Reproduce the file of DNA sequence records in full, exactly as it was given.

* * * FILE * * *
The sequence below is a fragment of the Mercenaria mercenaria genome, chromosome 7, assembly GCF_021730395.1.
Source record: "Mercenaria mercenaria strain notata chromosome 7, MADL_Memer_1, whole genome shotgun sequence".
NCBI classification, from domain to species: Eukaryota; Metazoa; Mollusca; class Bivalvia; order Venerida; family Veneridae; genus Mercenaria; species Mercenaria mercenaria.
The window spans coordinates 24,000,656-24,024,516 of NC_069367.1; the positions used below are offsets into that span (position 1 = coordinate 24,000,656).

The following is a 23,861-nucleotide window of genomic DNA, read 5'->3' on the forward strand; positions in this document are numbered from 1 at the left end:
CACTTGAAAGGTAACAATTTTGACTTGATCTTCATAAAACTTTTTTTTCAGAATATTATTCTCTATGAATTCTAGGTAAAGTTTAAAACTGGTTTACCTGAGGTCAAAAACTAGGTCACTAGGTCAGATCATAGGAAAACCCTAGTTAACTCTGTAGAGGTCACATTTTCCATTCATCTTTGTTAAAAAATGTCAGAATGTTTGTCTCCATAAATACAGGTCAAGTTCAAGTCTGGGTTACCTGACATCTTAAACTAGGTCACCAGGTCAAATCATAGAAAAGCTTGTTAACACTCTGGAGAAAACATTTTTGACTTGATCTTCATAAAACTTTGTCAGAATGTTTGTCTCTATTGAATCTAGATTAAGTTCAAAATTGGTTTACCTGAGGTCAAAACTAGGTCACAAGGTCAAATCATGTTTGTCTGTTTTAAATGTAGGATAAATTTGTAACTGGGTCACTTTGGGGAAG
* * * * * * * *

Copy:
The sequence below is a fragment of the Mercenaria mercenaria genome, chromosome 7, assembly GCF_021730395.1.
Source record: "Mercenaria mercenaria strain notata chromosome 7, MADL_Memer_1, whole genome shotgun sequence".
NCBI classification, from domain to species: Eukaryota; Metazoa; Mollusca; class Bivalvia; order Venerida; family Veneridae; genus Mercenaria; species Mercenaria mercenaria.
The window spans coordinates 24,000,656-24,024,516 of NC_069367.1; the positions used below are offsets into that span (position 1 = coordinate 24,000,656).

The following is a 23,861-nucleotide window of genomic DNA, read 5'->3' on the forward strand; positions in this document are numbered from 1 at the left end:
CACTTGAAAGGTAACAATTTTGACTTGATCTTCATAAAACTTTTTTTTCAGAATATTATTCTCTATGAATTCTAGGTAAAGTTTAAAACTGGTTTACCTGAGGTCAAAAACTAGGTCACTAGGTCAGATCATAGGAAAACCCTAGTTAACTCTGTAGAGGTCACATTTTCCATTCATCTTTGTTAAAAAATGTCAGAATGTTTGTCTCCATAAATACAGGTCAAGTTCAAGTCTGGGTTACCTGACATCTTAAACTAGGTCACCAGGTCAAATCATAGAAAAGCTTGTTAACACTCTGGAGAAAACATTTTTGACTTGATCTTCATAAAACTTTGTCAGAATGTTTGTCTCTATTGAATCTAGATTAAGTTCAAAATTGGTTTACCTGAGGTCAAAACTAGGTCACAAGGTCAAATCATGTTTGTCTGTTTTAAATGTAGGATAAATTTGTAACTGGGTCACTTTGGGGAAG